White House defers to CDC for COVID-19 guidance on school reopenings
Facing criticism that President Joe Biden has not acted aggressively enough on reopening schools, the White House on Thursday said it’s aiming for a full reopening but will defer to science experts on how to achieve it in the middle of a pandemic.
The White House drew criticism this week when it said schools would be considered opened if they teach in-person at least one day a week. Asked about it Thursday, press secretary Jen Psaki said Biden hopes to get students in the classroom five days a week as soon as it’s safe.
Psaki did not detail a timeline for that milestone, however, saying the administration will act on new school guidance that’s expected to be released Friday by the Centers for Disease Control and Prevention.
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"I can assure any parent listening that his objective, his commitment, is to ensuring schools are open five days a week," Psaki said at a press briefing. "That’s what he wants to achieve, and we are going to lead with science and the advice they are giving us."
The task of helping schools reopen will fall to the CDC, Psaki said, and to Biden’s pick for education secretary, Miguel Cardona, whose nomination was approved Thursday by the Senate Health, Education, Labor and Pensions Committee.
The panel voted 17-5 in favor of Cardona, who is expected to be approved by the full Senate. He won support from the committee’s ranking Republican, Sen. Richard Burr of North Carolina, who said Cardona has the "background, qualifications and temperament" to become secretary.
"He’s stressed the need for students to get back in school, and that’s now finally a bipartisan mission," Burr said.
FILE - A poster from the CDC in the hallway that says, "Please wear a cloth face covering" and "Maintain a distance of 6 feet whenever possible." (Ben Hasty/MediaNews Group/Reading Eagle via Getty Images)
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Biden has made schools a priority as he works to bolster a battered economy, but critics say he has scaled back on his goals amid growing challenges.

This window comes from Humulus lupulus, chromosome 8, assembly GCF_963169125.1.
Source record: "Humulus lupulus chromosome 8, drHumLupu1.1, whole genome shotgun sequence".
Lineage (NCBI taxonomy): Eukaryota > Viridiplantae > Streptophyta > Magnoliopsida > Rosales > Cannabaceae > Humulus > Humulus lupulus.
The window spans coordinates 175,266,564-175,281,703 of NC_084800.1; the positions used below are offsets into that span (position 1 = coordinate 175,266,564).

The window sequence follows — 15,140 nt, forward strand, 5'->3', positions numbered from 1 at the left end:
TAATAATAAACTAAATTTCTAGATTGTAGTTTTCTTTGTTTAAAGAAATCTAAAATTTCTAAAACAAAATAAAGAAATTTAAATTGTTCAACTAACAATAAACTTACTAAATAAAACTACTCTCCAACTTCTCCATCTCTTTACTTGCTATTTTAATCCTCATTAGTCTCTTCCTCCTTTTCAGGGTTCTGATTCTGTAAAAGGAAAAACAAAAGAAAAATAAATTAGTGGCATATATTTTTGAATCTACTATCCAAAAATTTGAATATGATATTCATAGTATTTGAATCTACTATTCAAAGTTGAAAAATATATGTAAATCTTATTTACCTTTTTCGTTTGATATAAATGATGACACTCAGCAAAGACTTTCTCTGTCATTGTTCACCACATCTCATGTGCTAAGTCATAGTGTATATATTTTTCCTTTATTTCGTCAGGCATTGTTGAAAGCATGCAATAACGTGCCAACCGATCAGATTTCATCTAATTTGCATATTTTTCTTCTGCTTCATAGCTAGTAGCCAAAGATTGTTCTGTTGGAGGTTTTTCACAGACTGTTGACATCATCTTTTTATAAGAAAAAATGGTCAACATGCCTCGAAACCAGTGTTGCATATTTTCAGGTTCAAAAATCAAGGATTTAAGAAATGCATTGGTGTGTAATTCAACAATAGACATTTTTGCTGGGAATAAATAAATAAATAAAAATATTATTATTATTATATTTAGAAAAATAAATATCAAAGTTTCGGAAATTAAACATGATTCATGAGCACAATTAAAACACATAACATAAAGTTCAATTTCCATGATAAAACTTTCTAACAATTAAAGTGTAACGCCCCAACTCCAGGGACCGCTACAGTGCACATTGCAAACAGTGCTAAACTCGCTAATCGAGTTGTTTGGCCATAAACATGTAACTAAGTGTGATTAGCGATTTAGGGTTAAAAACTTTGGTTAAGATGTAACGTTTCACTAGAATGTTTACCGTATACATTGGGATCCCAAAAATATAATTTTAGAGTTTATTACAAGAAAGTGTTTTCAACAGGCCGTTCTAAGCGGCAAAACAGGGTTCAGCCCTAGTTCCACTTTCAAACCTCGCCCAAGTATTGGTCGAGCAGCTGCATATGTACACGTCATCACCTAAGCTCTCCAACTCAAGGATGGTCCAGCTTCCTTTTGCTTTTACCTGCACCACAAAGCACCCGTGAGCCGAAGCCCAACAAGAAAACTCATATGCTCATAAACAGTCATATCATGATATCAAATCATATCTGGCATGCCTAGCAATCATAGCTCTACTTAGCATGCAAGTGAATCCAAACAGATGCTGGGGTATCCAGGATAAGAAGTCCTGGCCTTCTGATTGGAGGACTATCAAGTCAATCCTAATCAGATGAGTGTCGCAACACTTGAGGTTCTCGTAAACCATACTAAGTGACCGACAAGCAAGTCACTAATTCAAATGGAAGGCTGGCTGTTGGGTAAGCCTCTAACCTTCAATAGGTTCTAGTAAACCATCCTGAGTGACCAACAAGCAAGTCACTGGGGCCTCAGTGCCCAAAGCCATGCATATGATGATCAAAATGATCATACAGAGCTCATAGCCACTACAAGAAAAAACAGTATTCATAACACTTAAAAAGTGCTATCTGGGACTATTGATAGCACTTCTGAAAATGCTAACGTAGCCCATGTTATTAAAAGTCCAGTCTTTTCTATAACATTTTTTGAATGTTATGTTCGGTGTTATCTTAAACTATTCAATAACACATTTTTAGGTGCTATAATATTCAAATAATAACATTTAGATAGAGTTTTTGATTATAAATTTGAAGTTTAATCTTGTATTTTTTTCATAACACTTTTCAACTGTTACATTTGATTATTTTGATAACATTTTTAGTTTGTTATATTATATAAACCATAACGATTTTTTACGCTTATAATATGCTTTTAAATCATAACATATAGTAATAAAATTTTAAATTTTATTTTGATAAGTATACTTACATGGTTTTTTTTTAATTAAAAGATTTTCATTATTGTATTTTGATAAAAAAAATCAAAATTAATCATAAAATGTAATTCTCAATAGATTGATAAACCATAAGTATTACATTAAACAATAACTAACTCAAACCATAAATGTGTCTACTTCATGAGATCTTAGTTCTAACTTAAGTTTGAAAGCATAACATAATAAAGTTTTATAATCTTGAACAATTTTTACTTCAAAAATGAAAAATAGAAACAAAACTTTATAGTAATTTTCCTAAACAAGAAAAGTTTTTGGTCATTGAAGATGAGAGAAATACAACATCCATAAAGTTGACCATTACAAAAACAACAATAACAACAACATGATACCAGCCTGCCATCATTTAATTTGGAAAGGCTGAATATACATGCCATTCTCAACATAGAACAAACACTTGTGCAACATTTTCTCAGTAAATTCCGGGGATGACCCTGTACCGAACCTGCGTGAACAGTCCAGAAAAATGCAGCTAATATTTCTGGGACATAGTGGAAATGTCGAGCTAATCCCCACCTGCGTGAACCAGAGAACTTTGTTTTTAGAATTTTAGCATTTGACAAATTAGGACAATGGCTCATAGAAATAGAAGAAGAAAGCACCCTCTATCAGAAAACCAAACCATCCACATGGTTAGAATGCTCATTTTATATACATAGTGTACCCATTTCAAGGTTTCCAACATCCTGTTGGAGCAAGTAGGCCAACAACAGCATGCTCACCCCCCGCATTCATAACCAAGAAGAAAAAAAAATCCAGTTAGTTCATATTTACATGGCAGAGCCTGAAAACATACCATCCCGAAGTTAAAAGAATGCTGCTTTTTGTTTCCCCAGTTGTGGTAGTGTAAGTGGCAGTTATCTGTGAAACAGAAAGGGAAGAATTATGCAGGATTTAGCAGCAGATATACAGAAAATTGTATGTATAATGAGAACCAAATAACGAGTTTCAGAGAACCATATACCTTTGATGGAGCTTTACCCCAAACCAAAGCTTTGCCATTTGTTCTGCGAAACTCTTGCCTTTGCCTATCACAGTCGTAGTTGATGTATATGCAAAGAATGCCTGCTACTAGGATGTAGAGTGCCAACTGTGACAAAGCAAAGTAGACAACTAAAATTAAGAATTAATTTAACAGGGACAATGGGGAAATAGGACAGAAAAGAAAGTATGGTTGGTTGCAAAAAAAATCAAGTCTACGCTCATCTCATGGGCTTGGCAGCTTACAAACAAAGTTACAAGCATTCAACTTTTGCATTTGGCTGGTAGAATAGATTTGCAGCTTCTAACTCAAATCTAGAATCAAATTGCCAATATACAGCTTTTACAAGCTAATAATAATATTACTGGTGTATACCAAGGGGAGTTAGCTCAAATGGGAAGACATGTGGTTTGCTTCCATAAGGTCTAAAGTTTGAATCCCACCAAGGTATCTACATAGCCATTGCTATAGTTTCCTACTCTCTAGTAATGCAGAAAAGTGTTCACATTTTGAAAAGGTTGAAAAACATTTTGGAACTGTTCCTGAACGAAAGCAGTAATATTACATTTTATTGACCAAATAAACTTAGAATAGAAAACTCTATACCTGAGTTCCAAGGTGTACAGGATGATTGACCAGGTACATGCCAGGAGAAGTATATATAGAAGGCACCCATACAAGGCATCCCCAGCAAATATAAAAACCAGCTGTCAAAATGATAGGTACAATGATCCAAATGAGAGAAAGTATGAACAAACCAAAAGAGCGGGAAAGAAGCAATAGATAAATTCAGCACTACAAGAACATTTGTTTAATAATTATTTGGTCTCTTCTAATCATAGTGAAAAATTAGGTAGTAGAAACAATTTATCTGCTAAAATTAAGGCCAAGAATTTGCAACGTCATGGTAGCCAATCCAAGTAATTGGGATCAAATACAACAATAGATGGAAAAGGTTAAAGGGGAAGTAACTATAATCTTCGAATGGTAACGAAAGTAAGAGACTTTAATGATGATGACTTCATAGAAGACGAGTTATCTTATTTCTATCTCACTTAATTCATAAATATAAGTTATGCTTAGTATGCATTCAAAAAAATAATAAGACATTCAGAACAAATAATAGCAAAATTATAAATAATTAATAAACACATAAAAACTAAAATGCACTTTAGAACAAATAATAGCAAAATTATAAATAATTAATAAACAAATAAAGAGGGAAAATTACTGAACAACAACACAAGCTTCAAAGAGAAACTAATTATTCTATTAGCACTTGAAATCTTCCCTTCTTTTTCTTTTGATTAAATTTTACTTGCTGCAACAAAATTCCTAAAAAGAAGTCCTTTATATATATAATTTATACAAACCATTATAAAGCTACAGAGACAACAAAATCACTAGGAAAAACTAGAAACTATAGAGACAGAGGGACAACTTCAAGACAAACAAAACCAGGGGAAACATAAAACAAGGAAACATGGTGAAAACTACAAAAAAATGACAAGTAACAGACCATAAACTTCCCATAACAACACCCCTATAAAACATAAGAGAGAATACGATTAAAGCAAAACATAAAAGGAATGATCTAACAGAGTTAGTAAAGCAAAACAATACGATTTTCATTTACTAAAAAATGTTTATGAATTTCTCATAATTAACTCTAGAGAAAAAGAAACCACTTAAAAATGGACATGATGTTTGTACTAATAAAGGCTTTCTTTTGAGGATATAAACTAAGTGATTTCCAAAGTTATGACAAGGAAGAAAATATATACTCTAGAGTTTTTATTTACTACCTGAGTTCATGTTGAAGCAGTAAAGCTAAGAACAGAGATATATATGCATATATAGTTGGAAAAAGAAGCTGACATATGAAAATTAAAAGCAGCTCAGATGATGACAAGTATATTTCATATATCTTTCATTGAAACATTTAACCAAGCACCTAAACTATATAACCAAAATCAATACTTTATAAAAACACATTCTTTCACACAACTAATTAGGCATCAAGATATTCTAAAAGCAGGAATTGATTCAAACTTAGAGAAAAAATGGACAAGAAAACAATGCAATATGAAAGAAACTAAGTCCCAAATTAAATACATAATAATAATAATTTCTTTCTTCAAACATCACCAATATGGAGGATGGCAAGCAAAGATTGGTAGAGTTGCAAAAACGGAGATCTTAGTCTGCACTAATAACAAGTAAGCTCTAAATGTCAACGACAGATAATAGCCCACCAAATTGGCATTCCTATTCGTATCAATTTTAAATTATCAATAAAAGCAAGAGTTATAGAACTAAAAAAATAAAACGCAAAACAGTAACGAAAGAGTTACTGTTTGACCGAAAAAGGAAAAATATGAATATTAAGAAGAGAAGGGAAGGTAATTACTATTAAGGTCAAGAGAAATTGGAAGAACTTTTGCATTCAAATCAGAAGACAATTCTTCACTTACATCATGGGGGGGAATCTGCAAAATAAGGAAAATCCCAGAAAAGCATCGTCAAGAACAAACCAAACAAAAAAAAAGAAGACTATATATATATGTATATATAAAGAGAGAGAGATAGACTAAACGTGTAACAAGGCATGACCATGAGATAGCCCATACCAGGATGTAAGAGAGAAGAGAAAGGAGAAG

His initial pledge in December was to reopen "the majority of our schools" in his first 100 days in office. He later specified that the goal applied only to elementary and middle schools. And this week, the White House said schools would be considered open as long as they teach in-person once a week.
Republicans say Biden is backpedaling on his pledge and caving to teachers' unions that have opposed reopening until their demands are met. Biden’s critics say schools are safe to open now, citing CDC findings that, with the right precautions, it’s generally safe to hold classes in-person.
Asked why parents should be satisfied with just one day of in-person teaching per week, Psaki appeared to back away from her previous stance. "They shouldn’t be. I wouldn’t be, as a parent," she said.
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She did not change the administration’s goal but said the president "will not rest until every school is open five days a week." Psaki added that Biden’s primary role is to deliver funding to schools to help them reopen.
Biden’s $1.9 trillion pandemic relief plan includes $130 billion to help schools upgrade buildings, buy protective equipment and take other steps to reopen. House Democrats advanced that portion of the package this week using a special process enabling them to pass the bill down party lines.
One obstacle to any school opening goal is that there’s little data to measure progress. The Biden administration said it will start collecting data from 7,000 schools showing whether they are operating online, in-person or in a combination. The Trump administration declined to gather that information.
"The data, and the lack of data or effective data, is actually part of the problem," Psaki said.